Prime Factors

Grade 10 FMP Introduction to Unit 3

Factoring integers

To factor an integer or an algebraic expression is to write it as a product. So, 24 = 20+4 is not factoring: here 24 is the result of adding not multiplying so it is not factoring.

Let’s factor the integer 24.

24=12 \times 2

24= 8 \times 3

24 is a great number for factors because there are so many for such a small number. Here’s another factorization, this time with three factors:

24=2 \times 2 \times 6

What’s the longest line of factors we can write for 24, not including the number 1?

24 = 2 \times 2 \times 2 \times 3

This is the longest line. We know its longest because each of the factors in the line are prime – they can’t be broken down into smaller factor pairs.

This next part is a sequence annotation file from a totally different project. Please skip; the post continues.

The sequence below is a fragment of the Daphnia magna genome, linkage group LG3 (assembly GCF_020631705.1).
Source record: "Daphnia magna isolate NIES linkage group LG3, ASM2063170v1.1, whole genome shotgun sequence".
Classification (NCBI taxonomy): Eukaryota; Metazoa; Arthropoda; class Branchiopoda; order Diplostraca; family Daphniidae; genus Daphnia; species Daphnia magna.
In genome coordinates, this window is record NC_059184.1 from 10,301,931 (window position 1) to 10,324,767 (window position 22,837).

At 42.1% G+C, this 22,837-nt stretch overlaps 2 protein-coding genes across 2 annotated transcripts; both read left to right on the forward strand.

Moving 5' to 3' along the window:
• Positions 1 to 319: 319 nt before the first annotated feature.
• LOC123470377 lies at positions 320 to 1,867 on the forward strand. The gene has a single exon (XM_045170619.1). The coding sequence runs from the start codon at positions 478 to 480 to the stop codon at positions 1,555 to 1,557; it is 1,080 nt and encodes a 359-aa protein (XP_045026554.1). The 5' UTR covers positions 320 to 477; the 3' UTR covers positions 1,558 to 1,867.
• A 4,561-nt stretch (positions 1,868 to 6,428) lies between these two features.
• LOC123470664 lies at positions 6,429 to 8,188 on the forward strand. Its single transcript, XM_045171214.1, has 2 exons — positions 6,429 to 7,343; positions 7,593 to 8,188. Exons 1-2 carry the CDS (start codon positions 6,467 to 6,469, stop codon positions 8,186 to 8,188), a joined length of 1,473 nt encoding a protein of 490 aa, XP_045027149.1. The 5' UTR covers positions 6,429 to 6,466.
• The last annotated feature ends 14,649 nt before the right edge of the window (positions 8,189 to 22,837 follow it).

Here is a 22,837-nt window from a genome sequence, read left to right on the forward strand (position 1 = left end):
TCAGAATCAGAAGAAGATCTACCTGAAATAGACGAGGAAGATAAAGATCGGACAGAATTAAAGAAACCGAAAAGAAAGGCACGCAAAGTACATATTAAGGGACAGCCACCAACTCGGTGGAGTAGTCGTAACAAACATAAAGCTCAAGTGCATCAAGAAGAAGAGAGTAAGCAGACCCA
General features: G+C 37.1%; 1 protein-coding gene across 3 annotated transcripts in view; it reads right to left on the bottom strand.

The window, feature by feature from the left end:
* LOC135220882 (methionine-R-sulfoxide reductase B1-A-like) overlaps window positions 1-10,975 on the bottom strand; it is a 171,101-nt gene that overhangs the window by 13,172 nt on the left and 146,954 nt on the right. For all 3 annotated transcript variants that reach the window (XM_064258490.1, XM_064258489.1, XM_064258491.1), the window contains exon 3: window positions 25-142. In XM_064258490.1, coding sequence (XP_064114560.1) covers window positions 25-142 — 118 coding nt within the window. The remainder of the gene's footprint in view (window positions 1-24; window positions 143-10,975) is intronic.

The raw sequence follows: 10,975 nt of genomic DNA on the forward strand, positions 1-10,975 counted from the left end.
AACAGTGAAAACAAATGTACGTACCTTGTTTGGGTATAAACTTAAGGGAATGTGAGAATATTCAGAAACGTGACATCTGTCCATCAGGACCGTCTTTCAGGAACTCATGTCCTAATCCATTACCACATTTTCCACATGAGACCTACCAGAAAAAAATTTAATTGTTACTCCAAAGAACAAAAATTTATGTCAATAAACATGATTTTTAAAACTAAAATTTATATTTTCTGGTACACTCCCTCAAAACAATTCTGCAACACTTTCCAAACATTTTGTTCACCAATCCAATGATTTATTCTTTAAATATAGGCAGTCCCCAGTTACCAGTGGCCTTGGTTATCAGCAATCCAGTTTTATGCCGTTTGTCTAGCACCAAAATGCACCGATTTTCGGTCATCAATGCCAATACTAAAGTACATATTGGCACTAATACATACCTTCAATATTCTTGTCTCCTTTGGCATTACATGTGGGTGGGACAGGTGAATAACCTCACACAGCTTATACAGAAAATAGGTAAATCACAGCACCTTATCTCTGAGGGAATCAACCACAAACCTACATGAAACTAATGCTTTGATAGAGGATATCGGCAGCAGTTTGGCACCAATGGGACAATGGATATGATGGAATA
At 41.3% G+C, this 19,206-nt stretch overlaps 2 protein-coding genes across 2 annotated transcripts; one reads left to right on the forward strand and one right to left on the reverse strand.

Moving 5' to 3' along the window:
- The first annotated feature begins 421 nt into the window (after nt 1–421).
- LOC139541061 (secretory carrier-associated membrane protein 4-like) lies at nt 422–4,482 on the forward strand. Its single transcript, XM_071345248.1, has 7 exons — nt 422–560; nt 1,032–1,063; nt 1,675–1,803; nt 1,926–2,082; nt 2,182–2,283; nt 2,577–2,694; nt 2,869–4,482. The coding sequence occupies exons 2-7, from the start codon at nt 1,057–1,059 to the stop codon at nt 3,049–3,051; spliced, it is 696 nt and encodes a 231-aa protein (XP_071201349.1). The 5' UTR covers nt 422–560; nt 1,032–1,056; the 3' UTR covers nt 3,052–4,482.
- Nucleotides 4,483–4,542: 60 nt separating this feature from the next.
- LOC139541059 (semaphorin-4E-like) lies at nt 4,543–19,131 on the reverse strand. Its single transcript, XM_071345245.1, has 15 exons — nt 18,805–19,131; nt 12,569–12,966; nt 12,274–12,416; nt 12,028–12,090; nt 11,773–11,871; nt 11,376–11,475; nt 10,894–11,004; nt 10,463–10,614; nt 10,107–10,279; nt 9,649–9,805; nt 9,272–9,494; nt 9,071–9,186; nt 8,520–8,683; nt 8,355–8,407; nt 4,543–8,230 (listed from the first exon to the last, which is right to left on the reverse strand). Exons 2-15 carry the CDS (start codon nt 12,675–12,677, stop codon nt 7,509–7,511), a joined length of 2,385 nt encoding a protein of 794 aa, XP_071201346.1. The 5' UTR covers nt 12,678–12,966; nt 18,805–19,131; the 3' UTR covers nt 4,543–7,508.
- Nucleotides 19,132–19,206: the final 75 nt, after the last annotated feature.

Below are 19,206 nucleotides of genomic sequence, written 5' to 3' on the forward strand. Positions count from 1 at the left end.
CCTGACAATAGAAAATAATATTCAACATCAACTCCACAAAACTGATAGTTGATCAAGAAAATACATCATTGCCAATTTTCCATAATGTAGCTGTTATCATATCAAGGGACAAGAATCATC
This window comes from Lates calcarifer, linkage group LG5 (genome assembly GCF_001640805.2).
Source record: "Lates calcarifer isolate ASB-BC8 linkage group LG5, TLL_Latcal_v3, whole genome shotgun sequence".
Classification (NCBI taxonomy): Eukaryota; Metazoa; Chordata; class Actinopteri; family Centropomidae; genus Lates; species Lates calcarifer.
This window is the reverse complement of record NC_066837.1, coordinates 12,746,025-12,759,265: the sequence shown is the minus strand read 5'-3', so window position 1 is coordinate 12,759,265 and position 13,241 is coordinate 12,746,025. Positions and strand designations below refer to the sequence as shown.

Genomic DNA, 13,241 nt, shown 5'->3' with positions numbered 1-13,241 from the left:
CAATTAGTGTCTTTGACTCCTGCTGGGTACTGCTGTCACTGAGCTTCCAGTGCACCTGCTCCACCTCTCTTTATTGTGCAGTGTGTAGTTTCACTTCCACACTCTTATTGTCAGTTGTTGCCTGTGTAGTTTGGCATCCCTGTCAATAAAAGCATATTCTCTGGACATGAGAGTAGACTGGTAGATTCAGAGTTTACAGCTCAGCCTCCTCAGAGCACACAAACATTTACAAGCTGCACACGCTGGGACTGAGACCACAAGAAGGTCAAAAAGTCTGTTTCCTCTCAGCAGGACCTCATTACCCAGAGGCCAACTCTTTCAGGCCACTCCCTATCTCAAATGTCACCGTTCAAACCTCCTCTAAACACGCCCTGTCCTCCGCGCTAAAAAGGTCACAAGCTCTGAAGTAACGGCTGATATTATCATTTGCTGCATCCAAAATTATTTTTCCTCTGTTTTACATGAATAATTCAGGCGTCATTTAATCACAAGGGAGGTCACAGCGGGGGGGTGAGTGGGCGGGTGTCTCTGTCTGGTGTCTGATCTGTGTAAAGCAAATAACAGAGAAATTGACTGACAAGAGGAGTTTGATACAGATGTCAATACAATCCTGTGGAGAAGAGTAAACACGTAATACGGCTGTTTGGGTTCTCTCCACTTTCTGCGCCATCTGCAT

We say, the prime factorization of 24 is 2 \times 2 \times 2 \times 3 or 2^3 \times 3.

Let’s factor the integer 40.

We know that 40 = 4 \times 10. We also know that 4=2\times2 and that 10 =2 \times 5.

So we have 40 = 4 \times 10 = (2 \times 2) \times (2 \times 5) = 2^3 \times 5.

Prime Factor Trees

Prime numbers have turned out to be exceptionally useful in our digital world. Any secure websites (emails, bank transactions) use encryption based on prime numbers.

Prime factor trees help to find the prime factorization of any integer. This image and this link is from the mathisfun website to see how it works.

Practice the skill using the applet below!

Skill 1

3. Factors and Products Menu

Next: Highest Common Factor (HCF) and Lowest Common Multiple (LCM)